The graphics have been enhanced from the 16-bit original (you’d hope so given that it’s 2012 now. Don’t go thinking they’ll be anything close to the Infinity Blade games (especially Infinity Blade 2), but they are still better than they once were. The visuals do, however, have a bit of a “cartoon-like” feel to them, likely because of upscaling animations that were already made up from a long time go. Still the graphics didn’t bother me at all, and I welcome the sharp images to my hands. Those games not only had awesome visuals, but they were rendered in 3D space, which is so much more complicated than the side-scrolling shooter that was generated on the screen in my hands. I quickly made piece with that, because it’s not Infinity Blade, and the original game was produced in 1996. The Super Nintendo graphics were far less cartoon like, though they were rendered at under 480i as far as resolution goes. – Still, if you’re going to remake a game for a particular console, your work should show. The graphics are rendering at a way higher resolution now, so they would have had to consider that when putting the game out for iPhone. Apparently their way of coping with such a change was to take away small details, and the original colors with slightly brighter ones. This isn’t a new version of the old game, it’s the old game on a different system.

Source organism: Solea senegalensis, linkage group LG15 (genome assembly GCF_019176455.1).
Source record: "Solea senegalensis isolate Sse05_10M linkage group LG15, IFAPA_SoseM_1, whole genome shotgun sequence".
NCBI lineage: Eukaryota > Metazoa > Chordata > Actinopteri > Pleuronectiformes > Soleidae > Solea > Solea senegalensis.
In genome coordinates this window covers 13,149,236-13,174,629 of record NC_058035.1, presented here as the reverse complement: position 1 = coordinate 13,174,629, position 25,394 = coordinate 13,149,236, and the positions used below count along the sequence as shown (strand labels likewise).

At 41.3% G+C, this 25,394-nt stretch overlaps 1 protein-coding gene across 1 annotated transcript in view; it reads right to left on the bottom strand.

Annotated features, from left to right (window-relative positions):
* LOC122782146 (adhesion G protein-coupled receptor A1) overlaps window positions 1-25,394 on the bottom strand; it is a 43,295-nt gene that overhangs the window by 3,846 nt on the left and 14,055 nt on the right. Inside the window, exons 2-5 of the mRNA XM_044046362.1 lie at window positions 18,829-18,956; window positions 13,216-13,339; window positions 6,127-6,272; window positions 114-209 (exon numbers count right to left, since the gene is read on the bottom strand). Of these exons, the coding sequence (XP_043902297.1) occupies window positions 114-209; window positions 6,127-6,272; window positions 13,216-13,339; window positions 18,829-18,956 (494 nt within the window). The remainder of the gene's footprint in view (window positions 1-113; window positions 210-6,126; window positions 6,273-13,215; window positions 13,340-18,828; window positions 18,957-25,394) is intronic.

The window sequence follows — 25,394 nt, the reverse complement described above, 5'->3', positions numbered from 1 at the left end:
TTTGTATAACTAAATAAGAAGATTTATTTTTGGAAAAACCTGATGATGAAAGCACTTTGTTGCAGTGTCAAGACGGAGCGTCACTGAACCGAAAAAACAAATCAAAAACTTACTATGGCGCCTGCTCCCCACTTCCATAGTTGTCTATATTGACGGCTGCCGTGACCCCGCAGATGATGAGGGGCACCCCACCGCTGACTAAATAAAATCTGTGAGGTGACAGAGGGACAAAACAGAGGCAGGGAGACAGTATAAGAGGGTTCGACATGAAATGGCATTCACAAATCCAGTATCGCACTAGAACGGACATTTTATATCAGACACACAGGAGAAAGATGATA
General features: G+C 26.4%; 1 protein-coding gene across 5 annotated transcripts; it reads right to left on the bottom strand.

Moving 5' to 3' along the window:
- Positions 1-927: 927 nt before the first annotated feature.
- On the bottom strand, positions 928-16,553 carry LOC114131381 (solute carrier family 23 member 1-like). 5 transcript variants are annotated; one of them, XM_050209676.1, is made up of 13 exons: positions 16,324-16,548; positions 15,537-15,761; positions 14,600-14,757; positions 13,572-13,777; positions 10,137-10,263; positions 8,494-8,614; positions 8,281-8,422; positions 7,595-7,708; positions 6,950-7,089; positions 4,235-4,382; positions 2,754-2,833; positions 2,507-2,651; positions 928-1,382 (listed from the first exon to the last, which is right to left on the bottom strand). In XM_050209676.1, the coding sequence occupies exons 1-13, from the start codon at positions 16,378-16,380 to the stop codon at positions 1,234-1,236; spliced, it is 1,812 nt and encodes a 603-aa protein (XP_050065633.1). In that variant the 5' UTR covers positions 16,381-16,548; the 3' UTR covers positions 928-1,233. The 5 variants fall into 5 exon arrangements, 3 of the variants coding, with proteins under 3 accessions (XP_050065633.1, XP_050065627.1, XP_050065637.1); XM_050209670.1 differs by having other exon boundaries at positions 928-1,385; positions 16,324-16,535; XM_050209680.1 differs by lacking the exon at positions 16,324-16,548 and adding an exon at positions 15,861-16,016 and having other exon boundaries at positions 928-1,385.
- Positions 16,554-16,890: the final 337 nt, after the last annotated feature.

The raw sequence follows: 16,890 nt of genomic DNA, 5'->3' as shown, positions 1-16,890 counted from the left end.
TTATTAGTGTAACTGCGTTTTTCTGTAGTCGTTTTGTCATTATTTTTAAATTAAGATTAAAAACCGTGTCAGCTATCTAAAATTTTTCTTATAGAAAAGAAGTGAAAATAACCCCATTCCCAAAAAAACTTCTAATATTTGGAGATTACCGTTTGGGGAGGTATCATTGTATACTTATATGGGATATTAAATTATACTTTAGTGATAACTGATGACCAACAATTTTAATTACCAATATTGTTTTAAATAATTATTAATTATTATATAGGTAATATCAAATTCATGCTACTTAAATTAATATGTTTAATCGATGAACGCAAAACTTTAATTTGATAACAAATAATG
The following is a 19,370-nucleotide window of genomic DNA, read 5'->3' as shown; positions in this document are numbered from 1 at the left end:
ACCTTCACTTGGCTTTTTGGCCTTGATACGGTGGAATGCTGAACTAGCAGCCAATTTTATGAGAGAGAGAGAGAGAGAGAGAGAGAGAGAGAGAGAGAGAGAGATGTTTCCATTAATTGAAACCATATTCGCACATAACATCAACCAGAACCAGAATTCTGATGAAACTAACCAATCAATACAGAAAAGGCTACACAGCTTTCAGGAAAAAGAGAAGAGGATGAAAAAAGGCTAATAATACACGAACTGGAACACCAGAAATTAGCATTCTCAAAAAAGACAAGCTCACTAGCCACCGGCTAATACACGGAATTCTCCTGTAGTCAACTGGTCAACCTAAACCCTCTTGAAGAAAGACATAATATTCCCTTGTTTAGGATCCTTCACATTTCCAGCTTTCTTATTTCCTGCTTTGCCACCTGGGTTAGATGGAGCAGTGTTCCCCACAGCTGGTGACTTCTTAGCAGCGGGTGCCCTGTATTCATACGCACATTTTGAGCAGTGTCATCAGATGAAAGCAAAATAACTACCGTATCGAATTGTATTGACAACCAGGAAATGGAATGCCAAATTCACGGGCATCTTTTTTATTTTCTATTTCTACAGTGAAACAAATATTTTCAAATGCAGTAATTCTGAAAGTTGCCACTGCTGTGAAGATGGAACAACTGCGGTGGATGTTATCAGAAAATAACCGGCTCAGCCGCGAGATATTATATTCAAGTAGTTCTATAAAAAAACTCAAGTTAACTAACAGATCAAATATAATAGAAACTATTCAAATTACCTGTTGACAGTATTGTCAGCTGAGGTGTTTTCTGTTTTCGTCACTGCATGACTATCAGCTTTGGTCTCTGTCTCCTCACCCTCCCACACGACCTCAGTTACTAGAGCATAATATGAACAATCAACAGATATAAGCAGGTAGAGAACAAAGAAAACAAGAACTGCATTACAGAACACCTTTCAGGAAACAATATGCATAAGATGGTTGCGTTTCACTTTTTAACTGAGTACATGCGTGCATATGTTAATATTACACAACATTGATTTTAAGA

Megaman was one of the original games that allows you to pick the order of your battles. There isn’t really a reason (that they’ve explained anyways) as to why you need to face every enemy in order to get to Sigma, the ultimate evil in this version. However, it wouldn’t be fair to judge the iPhone version of this game for that since the original was exactly the same. It’s still just as fun as it was back then, except for how easy it is sometimes.